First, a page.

A Monumental History Lesson
On July 4, 1863, Union soldiers began the arduous and grizzly task of burying over 7,000 dead bodies in trenches and shallow graves. Later, as rains had washed away the ground cover re-exposing the stench of blackened and gnarled limbs, the town of Gettysburg took on the task of exhuming the bodies and consecrating them in the newly created Soldiers National Cemetery.
At a dedication ceremony that November, a pale and weak looking President Abraham Lincoln, addressed the crowd. There was no social distancing and no one wore a mask.
Depending on your view of presidential communication, it was either a very short speech or a very long tweet. At 272 words Lincoln was finished speaking in 3 minutes, before photographers or the fake news outlets could even set up cameras.
Despite partisan reaction to the speech as “flat”, “silly”, and “dishwatery”, his sparse words were to become etched in marble in a memorial bearing his name and in the memories of school children everywhere.
Lincoln departed Gettysburg that evening on Locomotive One. On the trip back he developed a fever, body aches, and extreme fatigue. And soon after returning to Washington, skin lesions. He had contracted smallpox.
As a young man, George Washington contracted smallpox too. He survived the deadly illness, but it left his face pockmarked and scarred. Contrary to a popular myth, the disease did not give him wooden teeth.
Smallpox is an infectious disease caused by the Variola virus. Given that it has been around for thousands of years, it is not novel. It is highly contagious, spread by airborne droplets or through contaminated objects like clothing and bedsheets and shopping carts.
In the 1900’s alone, over 300 million people died from smallpox.
The good news is that through strategic vaccination programs, smallpox was finally eradicated by the World Health Organization in 1980. The bad news is that the Variola virus is alive and well in locked down laboratories located in Atlanta and Russia, ripe for movie plot bio terrorists to ransom the health of the world population.
But George Washington knew nothing about that. By the time he took over the Continental Army in 1775, a smallpox epidemic was surging in Boston, perhaps among young people crowding bars and beaches along the harbor.
Understanding the danger of the disease to cripple his troops, General Washington surreptitiously ordered the whole of his army to be inoculated through a rudimentary process championed by Ben Franklin, who lost a son to smallpox. The process, called variolation, rubbed the live smallpox virus taken from sick people into forearm cuts on healthy people because sharp needles hadn’t been invented yet. If everything went well, healthy people became mildly ill and developed immunity. If things didn't go well, healthy people died from smallpox.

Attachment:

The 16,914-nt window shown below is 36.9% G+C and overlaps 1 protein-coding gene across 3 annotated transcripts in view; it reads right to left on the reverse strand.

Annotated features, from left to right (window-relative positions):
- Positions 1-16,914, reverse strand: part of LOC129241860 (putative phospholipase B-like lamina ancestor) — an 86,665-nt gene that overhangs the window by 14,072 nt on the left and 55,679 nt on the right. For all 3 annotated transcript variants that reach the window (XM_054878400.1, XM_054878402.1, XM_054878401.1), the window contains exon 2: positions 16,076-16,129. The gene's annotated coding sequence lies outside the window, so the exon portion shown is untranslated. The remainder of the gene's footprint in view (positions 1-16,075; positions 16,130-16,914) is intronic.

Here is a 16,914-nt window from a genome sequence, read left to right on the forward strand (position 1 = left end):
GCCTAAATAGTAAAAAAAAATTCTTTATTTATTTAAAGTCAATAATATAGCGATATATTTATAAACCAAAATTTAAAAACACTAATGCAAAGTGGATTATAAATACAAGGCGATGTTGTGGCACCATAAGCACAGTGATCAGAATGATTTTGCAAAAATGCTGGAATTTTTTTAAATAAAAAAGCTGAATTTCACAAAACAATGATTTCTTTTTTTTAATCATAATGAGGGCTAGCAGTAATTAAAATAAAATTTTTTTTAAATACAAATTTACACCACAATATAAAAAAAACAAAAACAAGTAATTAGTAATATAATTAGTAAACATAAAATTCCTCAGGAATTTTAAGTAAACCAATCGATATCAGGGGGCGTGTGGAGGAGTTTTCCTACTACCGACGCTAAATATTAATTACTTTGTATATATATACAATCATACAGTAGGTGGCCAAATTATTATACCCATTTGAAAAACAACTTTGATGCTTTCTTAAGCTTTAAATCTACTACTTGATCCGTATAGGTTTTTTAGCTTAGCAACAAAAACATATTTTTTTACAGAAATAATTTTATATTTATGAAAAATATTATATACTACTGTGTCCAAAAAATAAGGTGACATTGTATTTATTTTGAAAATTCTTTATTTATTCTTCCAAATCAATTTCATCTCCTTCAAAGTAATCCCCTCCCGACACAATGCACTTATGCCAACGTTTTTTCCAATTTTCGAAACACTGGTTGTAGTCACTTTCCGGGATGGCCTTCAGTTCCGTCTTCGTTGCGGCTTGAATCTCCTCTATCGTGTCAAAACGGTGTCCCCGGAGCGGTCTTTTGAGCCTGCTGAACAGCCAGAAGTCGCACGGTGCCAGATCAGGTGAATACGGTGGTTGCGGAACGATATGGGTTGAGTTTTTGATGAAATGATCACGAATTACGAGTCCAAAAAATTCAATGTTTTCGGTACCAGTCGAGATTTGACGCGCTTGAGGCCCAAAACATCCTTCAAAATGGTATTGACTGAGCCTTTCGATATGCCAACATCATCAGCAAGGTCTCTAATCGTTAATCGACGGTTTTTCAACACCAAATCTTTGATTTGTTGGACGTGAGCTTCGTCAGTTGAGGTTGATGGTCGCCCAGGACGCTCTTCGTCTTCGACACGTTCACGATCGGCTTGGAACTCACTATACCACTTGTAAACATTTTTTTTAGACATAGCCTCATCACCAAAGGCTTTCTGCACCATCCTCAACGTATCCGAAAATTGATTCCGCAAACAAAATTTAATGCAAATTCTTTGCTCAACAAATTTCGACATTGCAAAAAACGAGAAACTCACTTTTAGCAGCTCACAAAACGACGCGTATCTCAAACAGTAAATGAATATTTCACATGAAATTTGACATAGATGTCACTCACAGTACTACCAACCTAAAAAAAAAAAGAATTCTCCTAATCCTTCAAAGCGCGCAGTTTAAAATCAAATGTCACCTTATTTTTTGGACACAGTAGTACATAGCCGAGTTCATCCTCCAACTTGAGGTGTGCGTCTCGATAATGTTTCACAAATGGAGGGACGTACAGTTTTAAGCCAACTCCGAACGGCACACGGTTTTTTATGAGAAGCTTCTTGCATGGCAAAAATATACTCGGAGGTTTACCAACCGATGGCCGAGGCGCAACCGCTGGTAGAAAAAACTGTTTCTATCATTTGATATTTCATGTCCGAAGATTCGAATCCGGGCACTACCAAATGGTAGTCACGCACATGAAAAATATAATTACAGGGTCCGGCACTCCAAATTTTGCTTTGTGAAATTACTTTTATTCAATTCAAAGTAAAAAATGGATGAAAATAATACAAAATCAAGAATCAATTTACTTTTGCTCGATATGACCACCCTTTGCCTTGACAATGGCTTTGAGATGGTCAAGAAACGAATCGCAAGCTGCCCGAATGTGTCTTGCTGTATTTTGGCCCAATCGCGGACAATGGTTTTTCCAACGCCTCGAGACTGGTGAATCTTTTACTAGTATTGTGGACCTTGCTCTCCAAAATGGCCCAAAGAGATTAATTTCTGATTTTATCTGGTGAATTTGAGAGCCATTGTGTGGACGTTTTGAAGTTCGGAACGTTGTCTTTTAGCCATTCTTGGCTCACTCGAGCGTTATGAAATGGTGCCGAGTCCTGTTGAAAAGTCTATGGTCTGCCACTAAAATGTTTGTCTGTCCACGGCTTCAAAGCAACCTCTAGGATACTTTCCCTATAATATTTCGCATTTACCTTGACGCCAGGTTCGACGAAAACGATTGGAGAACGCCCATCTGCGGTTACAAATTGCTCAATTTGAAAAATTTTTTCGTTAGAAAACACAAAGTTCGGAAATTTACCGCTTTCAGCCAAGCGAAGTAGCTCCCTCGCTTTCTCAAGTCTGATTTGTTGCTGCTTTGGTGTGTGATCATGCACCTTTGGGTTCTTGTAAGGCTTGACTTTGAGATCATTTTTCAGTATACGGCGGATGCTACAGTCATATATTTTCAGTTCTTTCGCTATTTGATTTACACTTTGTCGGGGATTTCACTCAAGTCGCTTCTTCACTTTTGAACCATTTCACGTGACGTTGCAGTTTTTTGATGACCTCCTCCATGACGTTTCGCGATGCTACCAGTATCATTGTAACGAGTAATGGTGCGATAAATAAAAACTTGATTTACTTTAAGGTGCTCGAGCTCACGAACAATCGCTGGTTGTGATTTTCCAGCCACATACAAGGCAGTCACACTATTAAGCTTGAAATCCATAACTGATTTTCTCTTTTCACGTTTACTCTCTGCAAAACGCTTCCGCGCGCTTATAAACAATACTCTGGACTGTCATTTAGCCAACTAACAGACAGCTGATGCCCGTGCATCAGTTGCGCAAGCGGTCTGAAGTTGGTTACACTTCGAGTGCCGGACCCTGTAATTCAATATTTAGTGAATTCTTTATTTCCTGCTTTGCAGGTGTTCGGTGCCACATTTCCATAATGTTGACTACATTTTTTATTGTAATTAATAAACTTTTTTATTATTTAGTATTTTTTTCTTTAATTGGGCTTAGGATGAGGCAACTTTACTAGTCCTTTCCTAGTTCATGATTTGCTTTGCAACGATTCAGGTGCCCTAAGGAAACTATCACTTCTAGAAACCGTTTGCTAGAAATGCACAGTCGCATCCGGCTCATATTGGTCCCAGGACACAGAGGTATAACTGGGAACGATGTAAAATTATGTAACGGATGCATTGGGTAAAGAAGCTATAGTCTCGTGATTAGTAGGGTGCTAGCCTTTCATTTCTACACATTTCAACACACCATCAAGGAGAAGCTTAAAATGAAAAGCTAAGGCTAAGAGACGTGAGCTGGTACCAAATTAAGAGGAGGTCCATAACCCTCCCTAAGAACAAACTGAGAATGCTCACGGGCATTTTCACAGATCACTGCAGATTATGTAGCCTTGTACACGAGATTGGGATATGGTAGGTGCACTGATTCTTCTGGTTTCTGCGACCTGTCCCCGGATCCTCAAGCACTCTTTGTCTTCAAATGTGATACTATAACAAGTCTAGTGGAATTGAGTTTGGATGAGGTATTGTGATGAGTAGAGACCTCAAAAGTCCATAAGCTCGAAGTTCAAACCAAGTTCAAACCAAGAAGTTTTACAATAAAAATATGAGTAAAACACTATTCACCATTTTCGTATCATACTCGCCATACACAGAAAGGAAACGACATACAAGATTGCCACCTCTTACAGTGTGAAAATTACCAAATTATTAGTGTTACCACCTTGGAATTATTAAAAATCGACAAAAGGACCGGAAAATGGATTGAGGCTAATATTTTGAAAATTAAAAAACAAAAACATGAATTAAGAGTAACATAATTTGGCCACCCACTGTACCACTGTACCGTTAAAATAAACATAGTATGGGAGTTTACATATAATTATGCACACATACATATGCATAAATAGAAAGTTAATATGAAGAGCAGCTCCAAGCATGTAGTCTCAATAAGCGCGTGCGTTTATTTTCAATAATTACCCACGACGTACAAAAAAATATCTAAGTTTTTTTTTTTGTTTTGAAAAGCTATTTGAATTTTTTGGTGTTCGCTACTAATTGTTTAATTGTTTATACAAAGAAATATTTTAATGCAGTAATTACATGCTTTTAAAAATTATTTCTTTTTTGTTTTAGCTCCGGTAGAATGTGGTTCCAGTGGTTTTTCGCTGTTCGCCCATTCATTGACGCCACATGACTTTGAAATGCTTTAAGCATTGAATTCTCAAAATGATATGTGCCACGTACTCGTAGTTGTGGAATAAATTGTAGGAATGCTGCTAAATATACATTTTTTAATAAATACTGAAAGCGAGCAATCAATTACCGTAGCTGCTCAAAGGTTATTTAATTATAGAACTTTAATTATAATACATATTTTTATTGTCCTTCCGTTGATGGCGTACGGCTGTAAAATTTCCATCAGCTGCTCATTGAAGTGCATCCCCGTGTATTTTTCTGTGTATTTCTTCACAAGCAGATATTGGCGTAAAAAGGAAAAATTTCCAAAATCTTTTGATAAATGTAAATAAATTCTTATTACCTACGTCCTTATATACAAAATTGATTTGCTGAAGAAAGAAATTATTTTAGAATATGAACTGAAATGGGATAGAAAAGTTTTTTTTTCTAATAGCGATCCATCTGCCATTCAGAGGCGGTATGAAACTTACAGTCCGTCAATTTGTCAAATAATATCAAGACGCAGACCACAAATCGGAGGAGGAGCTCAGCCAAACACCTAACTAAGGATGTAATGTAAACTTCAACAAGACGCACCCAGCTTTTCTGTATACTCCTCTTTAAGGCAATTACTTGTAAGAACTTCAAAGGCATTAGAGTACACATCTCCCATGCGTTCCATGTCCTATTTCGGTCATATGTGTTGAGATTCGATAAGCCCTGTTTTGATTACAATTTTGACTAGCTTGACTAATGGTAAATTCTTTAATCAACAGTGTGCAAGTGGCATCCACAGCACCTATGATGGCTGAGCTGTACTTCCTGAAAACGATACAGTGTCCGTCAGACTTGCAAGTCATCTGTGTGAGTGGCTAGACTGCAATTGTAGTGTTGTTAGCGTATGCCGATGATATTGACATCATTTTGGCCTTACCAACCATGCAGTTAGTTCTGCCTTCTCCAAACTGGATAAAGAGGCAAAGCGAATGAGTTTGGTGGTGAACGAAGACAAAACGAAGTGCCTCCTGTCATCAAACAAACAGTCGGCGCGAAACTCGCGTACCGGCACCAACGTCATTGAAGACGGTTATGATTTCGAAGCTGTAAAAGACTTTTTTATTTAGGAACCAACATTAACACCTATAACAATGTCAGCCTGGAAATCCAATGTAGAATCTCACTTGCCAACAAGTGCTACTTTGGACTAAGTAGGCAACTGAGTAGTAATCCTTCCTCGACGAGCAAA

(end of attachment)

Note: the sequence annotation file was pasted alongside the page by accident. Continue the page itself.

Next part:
After the bold and controversial inoculation, the infection rate within the Continental Army dropped to one percent enabling the healthy army and General Washington to, well, you know the rest. Crossing the Delaware and all.
On another fourth of July in 1930, a sixty foot memorial relief of George Washington’s face blasted with dynamite, hammers, and chisels from a granite wall in South Dakota was presented to the world by artist and sculptor, Gutzon Borglum.
I don’t know if Borglum ever had smallpox or not.
But after Washington, Borglum shifted his blasting caps down the mountain. Years later the likeness of Thomas Jefferson was eventually jack hammered into perpetuity, just left of George Washington.
Among his many other achievements as president, Jefferson worked to promote a newly discovered procedure that infected healthy people with the Vaccinia virus derived from cows in order to protect them from Variola. The “vaccination” process essentially gave people immunity to smallpox by exposing them to a much milder disease enticingly named cowpox.
The notion of willfully introducing a cow disease into the body was counterintuitive and not immediately accepted. But Jefferson, understanding the efficacy and science behind the new vaccine, defended and promoted its widespread use as a cheerleader, and increased adoption significantly reduced the spread of smallpox.
Yet smallpox didn’t disappear completely, as Abraham Lincoln discovered. As the disease waxed and waned in the 1800s, so did public perception of the vaccine and the whole vaccination process, which was beset with charlatan products and shoddy practices. Vaccination against smallpox was rightly seen by many as dangerous and when mandated for public safety, a violation of civil liberties.
But after a prolonged smallpox epidemic at the end of the 1800’s which killed and disfigured thousands of people despite the availability of a credible vaccine, President Theodore Roosevelt, trust buster and king of the bully pulpit, signed into law the Biologics Control Act to regulate drug products, specifically the smallpox vaccine. A few years later some tainted food was thrown in, and the Food and Drug Administration was born, ushering in an era of public health as a right of the people, for the people, and by the people.
By 1939 chiseled mountain stone had permanently revealed the faces of two more presidents.
There is a lot we can learn about presidential leadership from Mt Rushmore.